It was time. The laundry was multiplying like moths trapped in a Cheerios bag. And if you’ve never seen that, it’s a lot. (p.s. getting rid of moths is a “how-to” post for another day), and yes, their nest was in a box of cheerios (imagine the Dragon’s nest in How to Train Your Dragon). But I digress. I had to tackle the laundry beast, and that required me to channel all of my laundry room ideas into an actual plan. It went a little something like this:
Identify The Problem
- Laundry room was so tiny that all of my clean laundry was just ending up dumped out on the basement couch (and once it was folded, everyone would just go dig through it, and ruin it, and make me angry) This is a picture of a good day on the basement couch.
- Where did that leave the dirty laundry to go? Outside the laundry room door. Basically, we were creating nests for Hobo spiders.
- Our laundry room issues gave rise to the term “the sh*t rolls down the hill” in our household. Whenever we’d walk someone into our basement I think that’s the first thing we’d say (followed by a disclaimer about how our window wells were painted with pink elephants, martinis and lemon wedges by the previous owner). So the problem here is I guess that not only was our laundry was dirty, but so were our mouths.
- The existing floor in the laundry room itself was not level. Why did that matter? We had a flood last year and where did the water flow? AWAY from the drain!
- Energy efficiency – my husband is a nerd. The grown up word for that is analyst. He analyzed energy consumption and usage all over our house. Our house was sucking energy like crazy. Part of the problem was the lack of proper insulation in the laundry room (which is located right by the furnace.)
- No storage space. Homes built in the 60’s . . . what were they thinking?
- Nowhere to “hang dry” clothes (we are militant about hang drying our jeans). Our make shift drying station was strung between a few beams in the basement and constantly had clothes strewn over it.
- Overall lack of organization. I hate to admit it, but we couldn’t blame all our woes on a bad 60’s floor plans. We had let it get out of control.
As you can tell. I felt our laundry room situation was problematic. Dramatically problematic. So my husband and I talked about all of the pain points in the basement. We brainstormed solutions, tweeked the floor plan, changed our processes. Here are some of the things we worked through:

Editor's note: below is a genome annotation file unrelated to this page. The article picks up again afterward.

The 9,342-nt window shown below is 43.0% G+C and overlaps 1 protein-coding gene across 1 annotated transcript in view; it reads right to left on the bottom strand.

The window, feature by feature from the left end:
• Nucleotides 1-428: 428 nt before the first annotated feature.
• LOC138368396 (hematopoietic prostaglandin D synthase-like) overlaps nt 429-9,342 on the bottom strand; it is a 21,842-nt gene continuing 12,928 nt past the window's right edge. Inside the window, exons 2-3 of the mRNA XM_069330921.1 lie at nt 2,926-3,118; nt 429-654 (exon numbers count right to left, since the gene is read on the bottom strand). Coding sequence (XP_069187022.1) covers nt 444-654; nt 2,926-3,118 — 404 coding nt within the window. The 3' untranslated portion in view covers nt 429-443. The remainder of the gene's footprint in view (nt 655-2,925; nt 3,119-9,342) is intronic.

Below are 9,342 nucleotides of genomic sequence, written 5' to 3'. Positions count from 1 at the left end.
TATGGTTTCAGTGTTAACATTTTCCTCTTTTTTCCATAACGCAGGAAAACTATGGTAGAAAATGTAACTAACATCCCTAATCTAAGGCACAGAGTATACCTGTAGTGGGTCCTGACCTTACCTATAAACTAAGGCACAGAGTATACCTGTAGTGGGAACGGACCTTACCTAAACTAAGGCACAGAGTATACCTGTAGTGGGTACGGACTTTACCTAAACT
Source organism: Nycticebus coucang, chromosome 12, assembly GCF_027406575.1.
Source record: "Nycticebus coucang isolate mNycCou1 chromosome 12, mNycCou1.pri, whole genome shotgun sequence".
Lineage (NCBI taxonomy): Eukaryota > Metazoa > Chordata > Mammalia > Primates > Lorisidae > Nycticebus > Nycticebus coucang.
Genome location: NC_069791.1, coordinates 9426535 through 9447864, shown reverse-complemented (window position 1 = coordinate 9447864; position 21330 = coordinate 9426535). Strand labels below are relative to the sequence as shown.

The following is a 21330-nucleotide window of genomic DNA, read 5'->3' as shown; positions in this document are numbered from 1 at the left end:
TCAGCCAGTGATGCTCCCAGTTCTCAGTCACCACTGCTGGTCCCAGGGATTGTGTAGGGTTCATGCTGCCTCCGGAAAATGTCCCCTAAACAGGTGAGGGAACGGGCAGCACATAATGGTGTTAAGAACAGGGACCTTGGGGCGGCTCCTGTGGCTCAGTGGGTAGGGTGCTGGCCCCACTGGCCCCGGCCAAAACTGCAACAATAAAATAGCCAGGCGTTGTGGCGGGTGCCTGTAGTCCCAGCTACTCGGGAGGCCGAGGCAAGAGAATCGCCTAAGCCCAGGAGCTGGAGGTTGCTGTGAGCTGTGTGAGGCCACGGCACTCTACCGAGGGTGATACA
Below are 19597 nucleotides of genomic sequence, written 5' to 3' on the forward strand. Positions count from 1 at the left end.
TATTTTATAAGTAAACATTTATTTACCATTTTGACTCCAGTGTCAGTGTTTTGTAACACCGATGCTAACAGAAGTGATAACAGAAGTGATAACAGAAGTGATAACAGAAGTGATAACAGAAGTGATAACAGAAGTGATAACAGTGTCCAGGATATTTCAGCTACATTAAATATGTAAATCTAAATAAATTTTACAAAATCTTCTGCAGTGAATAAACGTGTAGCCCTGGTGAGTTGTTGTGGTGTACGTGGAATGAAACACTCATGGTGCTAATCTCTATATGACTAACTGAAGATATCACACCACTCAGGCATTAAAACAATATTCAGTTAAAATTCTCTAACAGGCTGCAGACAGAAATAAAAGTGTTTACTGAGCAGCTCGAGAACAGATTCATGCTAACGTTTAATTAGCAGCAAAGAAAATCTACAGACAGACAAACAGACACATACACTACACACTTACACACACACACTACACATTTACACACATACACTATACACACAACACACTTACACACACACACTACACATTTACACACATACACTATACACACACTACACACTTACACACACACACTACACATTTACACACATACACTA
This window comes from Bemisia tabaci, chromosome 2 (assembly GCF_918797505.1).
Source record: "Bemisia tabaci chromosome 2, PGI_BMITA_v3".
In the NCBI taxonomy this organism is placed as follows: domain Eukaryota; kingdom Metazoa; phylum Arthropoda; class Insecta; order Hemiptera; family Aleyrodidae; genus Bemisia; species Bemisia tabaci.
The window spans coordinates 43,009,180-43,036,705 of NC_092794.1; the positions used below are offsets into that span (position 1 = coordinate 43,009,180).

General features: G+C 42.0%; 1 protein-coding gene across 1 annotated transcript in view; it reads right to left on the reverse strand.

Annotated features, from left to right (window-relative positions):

Identify The Solutions
- Size of the Laundry Room: We decided to make the laundry room itself bigger. This meant pushing out a wall (which then meant we’d need to redo electrical and a few other odds and ends)
- Organization: We took our list of pain points and went step by step through creating a flow for the laundry. Sounds simple, but it’s helpful to write down every little thing that’s contributing to the problem and make sure you’ve provided a solution for it in your remodel, no matter how small (down to making sure you’ve got a convenient home for your dryer lint!)
- Flooring Issues: No way around it, we were going to have to level the floor out.
- Energy Efficiency: My husband sprayed foam installation to his hearts content, followed by re insulating the entire room.
- Storage: By pushing a wall out we actually found that we could create some storage space under our stairs that we had never had access to before. As well, moving walls allowed us to create a linen closet on the outside of the room.
- An Organization System: I’m talking baskets and bins that we could actually use.
- Space Saving: Built-in ironing board, collapsing folding racks, etc.
- Design and Color: Make it a happy place! I know how much time is spent on laundry so I might as well make it my favorite room of the house when it comes to paint color.
Create the Plan
- Of course, I started a Pinterest board dedicated to the laundry room
- I outlined how I wanted to utilize space and what the flow would look like
- I set up a MyLowes account to keep track of all my stuff
- Deadlines need to be flexible since we were doing it ourselves (like, it took us 6 months)
- I planned in advance to be patient. Things happen that you don’t expect (cough, cough, like redoing your plumbing and electrical once your walls come down)
Here’s what the basement looked like once we tore the walls down to begin the remodel/expansion:
What did we end up with?
Check out what we did!
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